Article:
It’s been said that 2017 is “The Year of the Chatbot” and many organizations are heavily investing in bots to assist retail, marketing, and customer support efforts. These AI-powered technologies have the potential to significantly reduce labor costs, and Gartner predicts that more than 85% of customer interactions will be managed without human assistance by 2020. Using AI to develop pioneering products and initiatives, including the option of self-service portals, is becoming more important to remain competitive. But in doing so, many companies have neglected their primary purpose of serving the needs of their customers. The missing quotient for many businesses is prioritizing people: you need great customer service (and employees) to be truly successful. Unfortunately, this is something SaaS (software as a service) companies often overlook. Because these companies are recurring-revenue based, once a sale is finalized and customers are “in,” there’s a tendency to let automated services take over and focus on service reactively instead of proactively. When it comes to customer service, what do your customers actually want? Automation is capable of incredible things, from streamlining arduous tasks to automatically analyzing and predicting data. But there’s a difference between automating tasks to maximize efficiencies and automating entire service departments. Consider the following:
- Which automation services will be successful long term? Many companies turn to automation to reduce costs and improve workflow. But when it comes to customer service, automated chatbots are not necessarily the most cost-effective option. Initially, robots may cost less than salaried employees, but if customer service is negatively impacted, this decision will begin to significantly affect revenue and ROI. Automation is best when it completes basic or tedious administrative tasks, so your employees can focus on delivering high-value work. A fintech company, for example, may utilize robo-advising for clients who want to pay a low monthly overhead and prefer less customization. This allows human advisors to focus on clients who want and require more attention.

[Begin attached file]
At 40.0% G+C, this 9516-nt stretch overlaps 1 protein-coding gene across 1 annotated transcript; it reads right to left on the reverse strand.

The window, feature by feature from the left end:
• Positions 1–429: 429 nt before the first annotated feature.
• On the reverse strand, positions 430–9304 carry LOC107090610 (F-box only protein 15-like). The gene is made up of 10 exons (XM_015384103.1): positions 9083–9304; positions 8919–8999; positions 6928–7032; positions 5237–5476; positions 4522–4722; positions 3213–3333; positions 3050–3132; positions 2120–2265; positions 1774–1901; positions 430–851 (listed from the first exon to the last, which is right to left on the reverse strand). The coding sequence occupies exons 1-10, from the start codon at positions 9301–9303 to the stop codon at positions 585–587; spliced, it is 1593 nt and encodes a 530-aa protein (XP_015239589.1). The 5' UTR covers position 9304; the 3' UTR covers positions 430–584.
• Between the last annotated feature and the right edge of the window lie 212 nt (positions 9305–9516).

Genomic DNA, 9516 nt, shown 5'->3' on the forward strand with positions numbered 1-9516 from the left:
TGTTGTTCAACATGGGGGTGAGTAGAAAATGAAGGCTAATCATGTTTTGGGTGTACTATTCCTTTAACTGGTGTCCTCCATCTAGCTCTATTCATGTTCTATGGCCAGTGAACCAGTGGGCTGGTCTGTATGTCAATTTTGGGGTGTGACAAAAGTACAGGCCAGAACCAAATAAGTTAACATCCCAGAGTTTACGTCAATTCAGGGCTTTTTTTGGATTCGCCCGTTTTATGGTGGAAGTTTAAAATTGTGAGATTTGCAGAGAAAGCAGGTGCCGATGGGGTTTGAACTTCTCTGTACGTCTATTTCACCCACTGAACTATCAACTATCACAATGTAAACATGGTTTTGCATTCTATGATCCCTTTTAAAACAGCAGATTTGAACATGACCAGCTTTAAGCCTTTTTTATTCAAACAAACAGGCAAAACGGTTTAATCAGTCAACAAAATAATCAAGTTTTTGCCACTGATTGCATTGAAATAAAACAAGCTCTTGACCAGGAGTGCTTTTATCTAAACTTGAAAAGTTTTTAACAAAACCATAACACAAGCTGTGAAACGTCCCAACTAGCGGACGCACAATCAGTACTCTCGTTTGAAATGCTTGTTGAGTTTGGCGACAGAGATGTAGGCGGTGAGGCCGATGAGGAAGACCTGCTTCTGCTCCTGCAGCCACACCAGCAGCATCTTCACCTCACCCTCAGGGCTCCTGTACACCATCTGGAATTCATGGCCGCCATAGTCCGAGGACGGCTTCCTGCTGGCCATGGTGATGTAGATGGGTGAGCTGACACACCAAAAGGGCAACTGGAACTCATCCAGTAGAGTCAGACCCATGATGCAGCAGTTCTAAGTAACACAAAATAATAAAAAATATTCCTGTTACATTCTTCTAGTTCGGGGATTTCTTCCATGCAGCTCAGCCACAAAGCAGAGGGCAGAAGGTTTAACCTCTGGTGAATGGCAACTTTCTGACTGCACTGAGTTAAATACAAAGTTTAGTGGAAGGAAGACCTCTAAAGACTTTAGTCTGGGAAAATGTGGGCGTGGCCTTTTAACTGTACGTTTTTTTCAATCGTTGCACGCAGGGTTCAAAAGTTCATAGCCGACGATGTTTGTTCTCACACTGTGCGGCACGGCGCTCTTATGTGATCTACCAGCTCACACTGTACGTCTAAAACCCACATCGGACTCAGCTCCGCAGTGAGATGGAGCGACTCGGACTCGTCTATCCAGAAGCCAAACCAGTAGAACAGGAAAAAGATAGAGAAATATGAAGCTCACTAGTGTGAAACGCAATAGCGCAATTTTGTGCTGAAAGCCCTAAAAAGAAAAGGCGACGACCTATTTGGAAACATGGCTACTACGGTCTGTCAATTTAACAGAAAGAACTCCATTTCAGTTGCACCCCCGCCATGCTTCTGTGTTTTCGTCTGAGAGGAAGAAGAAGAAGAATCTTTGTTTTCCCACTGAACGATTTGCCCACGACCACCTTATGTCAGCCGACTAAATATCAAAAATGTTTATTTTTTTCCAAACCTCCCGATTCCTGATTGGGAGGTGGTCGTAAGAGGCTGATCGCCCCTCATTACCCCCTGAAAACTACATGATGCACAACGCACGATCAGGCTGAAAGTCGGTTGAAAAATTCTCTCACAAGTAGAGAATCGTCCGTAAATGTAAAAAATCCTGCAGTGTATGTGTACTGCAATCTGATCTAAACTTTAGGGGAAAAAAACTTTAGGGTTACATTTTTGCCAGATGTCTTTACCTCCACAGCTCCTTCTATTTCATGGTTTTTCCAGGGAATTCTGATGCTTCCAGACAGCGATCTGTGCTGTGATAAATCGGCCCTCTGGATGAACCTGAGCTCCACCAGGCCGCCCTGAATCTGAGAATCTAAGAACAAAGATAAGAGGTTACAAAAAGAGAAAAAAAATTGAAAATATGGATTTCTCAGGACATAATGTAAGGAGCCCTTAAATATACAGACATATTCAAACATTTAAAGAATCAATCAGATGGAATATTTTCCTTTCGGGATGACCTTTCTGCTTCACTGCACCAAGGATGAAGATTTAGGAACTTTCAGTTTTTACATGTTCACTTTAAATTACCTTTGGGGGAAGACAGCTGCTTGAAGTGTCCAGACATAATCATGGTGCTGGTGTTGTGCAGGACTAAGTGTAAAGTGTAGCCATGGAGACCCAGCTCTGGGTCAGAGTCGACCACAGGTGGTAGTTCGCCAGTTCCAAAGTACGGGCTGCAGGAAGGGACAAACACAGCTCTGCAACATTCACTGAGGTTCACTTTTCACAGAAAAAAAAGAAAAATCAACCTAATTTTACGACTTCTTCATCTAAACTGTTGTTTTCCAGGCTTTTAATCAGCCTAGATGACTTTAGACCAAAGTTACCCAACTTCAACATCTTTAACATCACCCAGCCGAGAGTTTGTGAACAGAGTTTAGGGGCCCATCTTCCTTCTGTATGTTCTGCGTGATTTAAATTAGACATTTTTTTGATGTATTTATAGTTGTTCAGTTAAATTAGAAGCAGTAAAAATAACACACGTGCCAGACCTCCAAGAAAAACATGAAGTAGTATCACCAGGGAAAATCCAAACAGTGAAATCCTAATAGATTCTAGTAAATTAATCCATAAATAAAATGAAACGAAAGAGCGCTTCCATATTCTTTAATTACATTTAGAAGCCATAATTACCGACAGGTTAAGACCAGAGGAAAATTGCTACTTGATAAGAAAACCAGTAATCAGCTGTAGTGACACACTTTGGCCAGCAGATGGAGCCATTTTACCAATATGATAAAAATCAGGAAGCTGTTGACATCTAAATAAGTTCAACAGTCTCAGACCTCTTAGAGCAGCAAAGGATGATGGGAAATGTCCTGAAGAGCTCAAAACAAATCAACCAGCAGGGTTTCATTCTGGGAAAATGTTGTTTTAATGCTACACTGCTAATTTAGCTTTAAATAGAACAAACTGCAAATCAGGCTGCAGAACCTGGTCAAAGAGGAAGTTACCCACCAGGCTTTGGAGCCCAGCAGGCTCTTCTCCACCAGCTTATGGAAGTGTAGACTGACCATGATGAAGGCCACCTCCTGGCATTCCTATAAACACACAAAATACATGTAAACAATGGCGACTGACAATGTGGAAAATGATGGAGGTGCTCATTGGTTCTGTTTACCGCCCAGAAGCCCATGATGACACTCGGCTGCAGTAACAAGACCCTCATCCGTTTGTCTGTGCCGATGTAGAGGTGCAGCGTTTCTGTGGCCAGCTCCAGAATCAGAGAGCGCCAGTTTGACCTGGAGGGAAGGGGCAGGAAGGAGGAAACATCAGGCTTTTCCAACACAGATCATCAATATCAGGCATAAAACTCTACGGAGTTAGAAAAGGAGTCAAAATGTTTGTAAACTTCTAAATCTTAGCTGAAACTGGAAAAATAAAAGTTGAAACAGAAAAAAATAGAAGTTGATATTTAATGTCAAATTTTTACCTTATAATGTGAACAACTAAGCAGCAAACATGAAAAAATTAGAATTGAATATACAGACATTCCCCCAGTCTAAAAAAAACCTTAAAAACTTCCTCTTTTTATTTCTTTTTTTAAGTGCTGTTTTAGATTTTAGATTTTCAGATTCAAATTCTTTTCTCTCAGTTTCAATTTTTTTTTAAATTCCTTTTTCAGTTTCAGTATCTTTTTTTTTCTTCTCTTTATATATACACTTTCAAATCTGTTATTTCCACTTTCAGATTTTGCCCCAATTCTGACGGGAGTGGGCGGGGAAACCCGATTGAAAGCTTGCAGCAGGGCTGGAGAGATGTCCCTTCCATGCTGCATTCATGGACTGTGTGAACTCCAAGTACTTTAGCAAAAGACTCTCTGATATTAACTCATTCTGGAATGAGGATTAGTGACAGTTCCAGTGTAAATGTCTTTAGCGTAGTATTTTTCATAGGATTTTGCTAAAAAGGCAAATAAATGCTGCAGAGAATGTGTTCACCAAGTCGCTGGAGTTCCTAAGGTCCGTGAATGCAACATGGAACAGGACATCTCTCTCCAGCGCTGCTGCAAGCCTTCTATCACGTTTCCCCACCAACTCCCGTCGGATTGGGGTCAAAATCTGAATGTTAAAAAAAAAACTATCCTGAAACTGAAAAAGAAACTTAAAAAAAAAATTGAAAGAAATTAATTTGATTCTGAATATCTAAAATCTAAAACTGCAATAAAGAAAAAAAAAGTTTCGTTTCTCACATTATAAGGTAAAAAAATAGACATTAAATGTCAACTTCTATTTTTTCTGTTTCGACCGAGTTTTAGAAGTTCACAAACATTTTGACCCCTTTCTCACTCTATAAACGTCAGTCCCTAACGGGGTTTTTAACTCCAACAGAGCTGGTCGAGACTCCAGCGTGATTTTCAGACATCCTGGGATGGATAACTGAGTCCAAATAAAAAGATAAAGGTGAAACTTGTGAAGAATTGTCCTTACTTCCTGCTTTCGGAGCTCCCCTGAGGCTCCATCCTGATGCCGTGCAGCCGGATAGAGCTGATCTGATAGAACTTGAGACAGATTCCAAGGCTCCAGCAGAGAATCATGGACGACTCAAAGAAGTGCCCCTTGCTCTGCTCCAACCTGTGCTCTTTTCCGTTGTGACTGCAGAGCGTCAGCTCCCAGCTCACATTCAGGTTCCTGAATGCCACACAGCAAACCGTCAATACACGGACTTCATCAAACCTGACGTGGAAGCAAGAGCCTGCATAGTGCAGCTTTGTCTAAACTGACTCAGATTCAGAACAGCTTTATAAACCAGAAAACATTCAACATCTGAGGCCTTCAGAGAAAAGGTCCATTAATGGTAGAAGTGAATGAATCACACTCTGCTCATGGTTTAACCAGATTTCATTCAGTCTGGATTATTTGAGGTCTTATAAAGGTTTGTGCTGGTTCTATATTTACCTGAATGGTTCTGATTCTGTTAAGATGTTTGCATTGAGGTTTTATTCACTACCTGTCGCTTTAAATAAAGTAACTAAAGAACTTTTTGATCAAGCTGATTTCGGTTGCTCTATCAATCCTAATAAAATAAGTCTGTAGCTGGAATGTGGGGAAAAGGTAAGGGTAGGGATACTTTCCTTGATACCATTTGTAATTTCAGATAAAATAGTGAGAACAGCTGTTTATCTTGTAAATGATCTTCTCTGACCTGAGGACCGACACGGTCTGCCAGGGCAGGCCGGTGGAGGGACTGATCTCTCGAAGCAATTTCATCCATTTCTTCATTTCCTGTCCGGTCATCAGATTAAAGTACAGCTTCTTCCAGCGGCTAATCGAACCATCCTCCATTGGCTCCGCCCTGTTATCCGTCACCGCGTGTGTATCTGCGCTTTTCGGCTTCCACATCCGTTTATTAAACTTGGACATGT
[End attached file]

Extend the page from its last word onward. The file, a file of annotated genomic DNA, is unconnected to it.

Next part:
- Who does this service benefit? As a company, your purpose is to serve clients and support your employees above evrything else. Keep their needs top of mind. Plenty of automation technologies exist to assist both—Twitter, for example, is utilizing the emergence of natural language processing (NLP) and machine learning to keep a pulse on the voice of their employees in real time and improve the employee experience. Other companies have systems in place to automatically remind customers of upcoming maintenance or when action is needed on their part.
- How can we provide the best possible service? People expect great service. Always. This usually means reaching an actual person when dialing the customer service line. In fact, 83% of U.S. consumers prefer dealing with humans for customer service issues, and 70% prefer calling for a quick response. And the primary reason people disliked calling customer support? Not being able to speak to a real person right away—as in dealing with a phone bot. When automation begins to negatively impact customer experience, you must have the insight and agility to quickly pivot.
While the average customer churn rate for a SaaS company of its size is between 6% and 10%, at Ultimate Software, it’s just 3%. To ensure we continuously deliver the industry’s best service, we heavily invest in our customer service resources—more than 80% of our employees are staffed in customer support and product development roles. When it comes to service, serving people should always be the top priority—not cutting costs through automation. Automation is a valuable tool to increase efficiency and manage tasks, but chatbots will never match the personalized and empathetic service of your employees.